Saturday, March 07, 2009

In case against former Carnegie Mellon student, RIAA files amended complaint; new caption is LaFace Records v. Maddox

In a Pittsburgh case targeting Carnegie Mellon Students which has previously been known as Fonovisa Records 1-9, in which the Court dismissed as to John Does 1-2 and 4-9 due to improper joinder, the RIAA has many months later amended its complaint to pursue "John Doe #3", a Carnegie Mellon student, in her own name.

The caption in the amended complaint reads LaFace Records v. Maddox.

From a review of the docket, it is not clear that the plaintiffs' filing of an amended complaint is timely.

The amended complaint is in the new form which doesn't mention MediaSentry at all, but falsely states that "Plaintiffs identified an individual".

Amended complaint

Keywords: lawyer digital copyright law online internet law legal download upload peer to peer p2p file sharing filesharing music movies indie independent label freeculture creative commons pop/rock artists riaa independent mp3 cd favorite songs intellectual property portable music player


Alter_Fritz said...

"The amended complaint is in the new form which doesn't mention MediaSentry at all, but falsely states that "Plaintiffs identified an individual"."

"They" are doing it in ALL the recent cases now as far as I have seen.

I guess this is their new tactic: Now the judges can throw a dice which one is not only a technical misrepresentation [detecting of an individual when they only identify an IP address] but NOW clearly a fully consciously done lie [btw, are those complains stated under penalty of perjury?].
But on the other hand again take note that they say "identified" instead of "detected", which is a tiny difference in meaning non the less.

Anonymous said...

Now that plaintiffs say they've identified an individual, does this change discovery? In the past we saw Linares writing about what MediaSentry purportedly observed, but now we see plaintiffs claiming *they* detected an individual, so do they have any way to keep the person who did the detecting from being deposed?


Anonymous said...

You got it wrong. The court dismissed as to Does 1-2 and 4-9, not Does 2-9. This defendant is Doe 3.

raybeckerman said...

Thank you for catching my error, Anonymous Anonymous.

I've made the correction.

Apologies, folks.

Anonymous said...

This is a case of naked judicial misconduct and revenge. If joinder is improper than all Does above #1 should be severed from the case and dismissed without prejudice. To single out the Doe who pointed this fact out and keep only them in the case while severing and dismissing cases against all other Does including Doe #1 is blatant injustice and leads this man to call for this judge's removal from the bench for obvious bias against defendants in whom he/she has chosen to "punish". There is no acceptable explanation for such behavior!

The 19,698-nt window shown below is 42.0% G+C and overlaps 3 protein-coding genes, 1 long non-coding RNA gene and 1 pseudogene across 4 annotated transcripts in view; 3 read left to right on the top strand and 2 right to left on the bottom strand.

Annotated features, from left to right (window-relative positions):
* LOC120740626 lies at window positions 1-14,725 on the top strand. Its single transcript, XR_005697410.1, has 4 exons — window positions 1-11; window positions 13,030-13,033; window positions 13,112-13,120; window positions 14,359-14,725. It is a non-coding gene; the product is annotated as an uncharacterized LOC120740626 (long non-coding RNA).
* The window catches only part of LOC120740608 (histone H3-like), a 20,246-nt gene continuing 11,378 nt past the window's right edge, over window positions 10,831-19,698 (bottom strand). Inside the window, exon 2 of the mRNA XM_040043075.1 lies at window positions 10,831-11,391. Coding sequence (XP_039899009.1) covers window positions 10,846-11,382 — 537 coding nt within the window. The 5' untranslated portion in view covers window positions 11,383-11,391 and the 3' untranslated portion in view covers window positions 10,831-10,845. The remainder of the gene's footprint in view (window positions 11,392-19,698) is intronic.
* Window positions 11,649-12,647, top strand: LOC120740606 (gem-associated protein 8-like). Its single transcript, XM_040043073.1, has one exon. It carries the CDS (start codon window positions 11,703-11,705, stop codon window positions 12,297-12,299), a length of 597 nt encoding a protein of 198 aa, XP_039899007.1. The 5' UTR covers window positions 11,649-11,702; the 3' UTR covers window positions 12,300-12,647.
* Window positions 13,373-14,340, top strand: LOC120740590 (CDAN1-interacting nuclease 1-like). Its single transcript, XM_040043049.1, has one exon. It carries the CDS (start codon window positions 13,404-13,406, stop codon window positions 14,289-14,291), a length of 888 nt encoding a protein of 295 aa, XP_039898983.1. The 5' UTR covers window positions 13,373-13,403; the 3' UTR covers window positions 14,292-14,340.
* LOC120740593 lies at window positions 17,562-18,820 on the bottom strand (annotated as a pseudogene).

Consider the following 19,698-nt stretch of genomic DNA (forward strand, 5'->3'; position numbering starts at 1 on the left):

{The Common Man Speaking}

Anonymous said...

Users of P2P networks who distribute files over a network can be identified by using Internet Protocol ("IP") addresses because the unique IP address of the computer offering the files for distribution can be captured by another user during a search or file transfer.

A blatant lie that goes to the entire foundation of the Plaintiff's case. That IP address both is not unique at all to the Internet at large, and can have been changed any number of times along its path between two computers by routers, proxies, and other Internet devices. There may be routers involved by the ISP of which the Defendant isn't even aware of. All that has to happen is that each device which changed the IP address going in one direction change it back properly when sending the reply in the other direction. What this means is that what IP address the Plaintiff's unlicensed investigators may have seen may well not be what the infringing computer actually sent. Even the ISP who fingered an "individual" given an IP address and timestamp (note that the amended complaint says nothing about how a timestamp is as necessary as an IP address because IP addresses change all the time) doesn't know whose, or how many, computers were using that IP address at the moment it was logged by the illegal investigators.

Since it is trivial to show many computers all displaying the very same IP address to the Internet, Plaintiff's case fails here in its most basic assumption that an individual computer or user can actually be identified by a unique IP address. The Internet was designed and built to facilitate communications between many different users in a robust manner – not facilitate accurate identification of just who those users all are!

And they outright bare-faced lie to the judge in this case when they claim this is true because by now even they know better!

{The Common Man Outraged}

Anonymous said...

Whereas before plaintiffs might have been able to claim they didn't know MediaSentry needed a license (in places where it needs one), it's harder for them now, because they don't readily allow for a 3rd party scapegoat. They'd have to introduce information about the data gathering entity and also about how "identifying an individual" was somehow not meant to be read literally...


Another Kevin said...

The timeliness argument is almost meaningless, what with the strong presumption that cases should be decided on the merits. I doubt that Maddox can convince the Judge that the RIAA was being intentionally dilatory, and that is just about the only thing that will make the filing 'untimely' in the Court's eyes.